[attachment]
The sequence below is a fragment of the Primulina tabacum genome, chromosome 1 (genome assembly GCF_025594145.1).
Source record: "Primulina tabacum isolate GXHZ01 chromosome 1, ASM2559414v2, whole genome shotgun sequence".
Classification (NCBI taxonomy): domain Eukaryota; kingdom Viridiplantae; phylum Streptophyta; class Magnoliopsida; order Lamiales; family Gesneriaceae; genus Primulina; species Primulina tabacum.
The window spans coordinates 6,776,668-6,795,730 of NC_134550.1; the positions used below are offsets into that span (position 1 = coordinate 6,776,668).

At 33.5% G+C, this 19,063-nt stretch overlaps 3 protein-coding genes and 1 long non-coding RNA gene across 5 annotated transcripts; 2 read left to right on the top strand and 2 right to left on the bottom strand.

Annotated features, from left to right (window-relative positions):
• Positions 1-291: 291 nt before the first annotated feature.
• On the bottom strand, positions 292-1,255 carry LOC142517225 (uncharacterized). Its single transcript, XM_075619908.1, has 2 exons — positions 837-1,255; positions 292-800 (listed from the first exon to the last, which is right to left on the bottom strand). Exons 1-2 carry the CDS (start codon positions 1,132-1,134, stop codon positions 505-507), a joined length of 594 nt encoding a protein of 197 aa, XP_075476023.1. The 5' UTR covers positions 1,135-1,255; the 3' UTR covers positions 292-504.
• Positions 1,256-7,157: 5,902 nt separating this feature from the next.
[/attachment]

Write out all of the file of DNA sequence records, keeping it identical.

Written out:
The sequence below is a fragment of the Primulina tabacum genome, chromosome 1 (genome assembly GCF_025594145.1).
Source record: "Primulina tabacum isolate GXHZ01 chromosome 1, ASM2559414v2, whole genome shotgun sequence".
Classification (NCBI taxonomy): domain Eukaryota; kingdom Viridiplantae; phylum Streptophyta; class Magnoliopsida; order Lamiales; family Gesneriaceae; genus Primulina; species Primulina tabacum.
The window spans coordinates 6,776,668-6,795,730 of NC_134550.1; the positions used below are offsets into that span (position 1 = coordinate 6,776,668).

At 33.5% G+C, this 19,063-nt stretch overlaps 3 protein-coding genes and 1 long non-coding RNA gene across 5 annotated transcripts; 2 read left to right on the top strand and 2 right to left on the bottom strand.

Annotated features, from left to right (window-relative positions):
• Positions 1-291: 291 nt before the first annotated feature.
• On the bottom strand, positions 292-1,255 carry LOC142517225 (uncharacterized). Its single transcript, XM_075619908.1, has 2 exons — positions 837-1,255; positions 292-800 (listed from the first exon to the last, which is right to left on the bottom strand). Exons 1-2 carry the CDS (start codon positions 1,132-1,134, stop codon positions 505-507), a joined length of 594 nt encoding a protein of 197 aa, XP_075476023.1. The 5' UTR covers positions 1,135-1,255; the 3' UTR covers positions 292-504.
• Positions 1,256-7,157: 5,902 nt separating this feature from the next.